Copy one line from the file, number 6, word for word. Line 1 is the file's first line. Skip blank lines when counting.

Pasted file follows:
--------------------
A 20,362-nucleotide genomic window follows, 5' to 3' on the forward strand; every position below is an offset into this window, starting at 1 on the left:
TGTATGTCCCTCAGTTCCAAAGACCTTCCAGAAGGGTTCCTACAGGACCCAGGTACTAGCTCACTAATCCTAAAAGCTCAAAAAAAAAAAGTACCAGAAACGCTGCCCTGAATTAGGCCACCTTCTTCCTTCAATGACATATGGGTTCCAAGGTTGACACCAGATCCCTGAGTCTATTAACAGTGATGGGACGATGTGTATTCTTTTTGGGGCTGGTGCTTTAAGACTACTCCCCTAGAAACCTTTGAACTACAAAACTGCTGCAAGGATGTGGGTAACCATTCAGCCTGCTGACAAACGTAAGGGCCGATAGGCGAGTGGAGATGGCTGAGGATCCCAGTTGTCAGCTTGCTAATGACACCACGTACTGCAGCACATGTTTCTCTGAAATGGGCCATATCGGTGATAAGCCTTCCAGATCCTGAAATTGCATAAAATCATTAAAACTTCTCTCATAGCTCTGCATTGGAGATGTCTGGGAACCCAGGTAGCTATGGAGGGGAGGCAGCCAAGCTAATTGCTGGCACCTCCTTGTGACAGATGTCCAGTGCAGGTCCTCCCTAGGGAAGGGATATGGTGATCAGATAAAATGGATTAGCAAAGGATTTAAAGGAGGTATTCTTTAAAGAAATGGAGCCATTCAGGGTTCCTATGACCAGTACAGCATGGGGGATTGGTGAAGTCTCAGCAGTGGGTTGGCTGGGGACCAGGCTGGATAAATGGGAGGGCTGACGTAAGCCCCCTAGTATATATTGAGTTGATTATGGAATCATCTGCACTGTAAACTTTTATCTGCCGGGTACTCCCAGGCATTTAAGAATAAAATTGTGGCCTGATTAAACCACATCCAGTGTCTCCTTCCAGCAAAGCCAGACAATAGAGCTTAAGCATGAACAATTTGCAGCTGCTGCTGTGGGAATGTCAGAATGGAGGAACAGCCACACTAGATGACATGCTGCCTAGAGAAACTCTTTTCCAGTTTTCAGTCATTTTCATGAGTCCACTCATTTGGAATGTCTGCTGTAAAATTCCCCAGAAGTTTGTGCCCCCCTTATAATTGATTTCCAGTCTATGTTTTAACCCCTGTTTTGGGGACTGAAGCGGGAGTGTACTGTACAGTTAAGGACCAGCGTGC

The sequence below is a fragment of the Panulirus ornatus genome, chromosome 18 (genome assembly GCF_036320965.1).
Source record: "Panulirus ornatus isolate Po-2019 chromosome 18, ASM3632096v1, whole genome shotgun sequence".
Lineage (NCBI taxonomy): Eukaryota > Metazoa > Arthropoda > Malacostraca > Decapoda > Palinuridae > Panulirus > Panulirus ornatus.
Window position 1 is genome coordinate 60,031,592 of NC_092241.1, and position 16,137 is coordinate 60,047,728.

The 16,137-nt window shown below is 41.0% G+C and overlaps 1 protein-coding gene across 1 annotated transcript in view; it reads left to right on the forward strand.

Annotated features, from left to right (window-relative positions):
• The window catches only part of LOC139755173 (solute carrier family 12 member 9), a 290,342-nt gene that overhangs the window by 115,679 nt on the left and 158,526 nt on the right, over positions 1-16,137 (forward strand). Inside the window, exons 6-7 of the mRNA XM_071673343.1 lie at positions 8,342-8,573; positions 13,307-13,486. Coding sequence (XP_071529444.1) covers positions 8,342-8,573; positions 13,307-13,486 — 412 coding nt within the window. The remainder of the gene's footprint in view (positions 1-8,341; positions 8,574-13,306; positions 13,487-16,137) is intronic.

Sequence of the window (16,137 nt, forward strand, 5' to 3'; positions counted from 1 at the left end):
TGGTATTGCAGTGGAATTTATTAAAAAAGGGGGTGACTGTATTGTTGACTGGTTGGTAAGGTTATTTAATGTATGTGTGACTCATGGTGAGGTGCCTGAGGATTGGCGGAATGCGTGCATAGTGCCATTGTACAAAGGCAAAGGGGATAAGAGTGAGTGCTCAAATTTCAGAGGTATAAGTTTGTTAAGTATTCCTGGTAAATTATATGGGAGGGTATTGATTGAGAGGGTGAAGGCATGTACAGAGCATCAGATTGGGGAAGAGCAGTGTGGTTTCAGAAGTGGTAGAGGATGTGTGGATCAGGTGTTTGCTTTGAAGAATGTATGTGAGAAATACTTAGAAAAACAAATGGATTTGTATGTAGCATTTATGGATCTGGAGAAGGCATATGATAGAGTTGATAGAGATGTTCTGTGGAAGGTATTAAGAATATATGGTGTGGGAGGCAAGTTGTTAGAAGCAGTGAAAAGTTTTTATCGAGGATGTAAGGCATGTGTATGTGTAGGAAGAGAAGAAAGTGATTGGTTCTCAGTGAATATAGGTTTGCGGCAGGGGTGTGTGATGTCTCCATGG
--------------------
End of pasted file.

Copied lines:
Window position 1 is genome coordinate 60,031,592 of NC_092241.1, and position 16,137 is coordinate 60,047,728.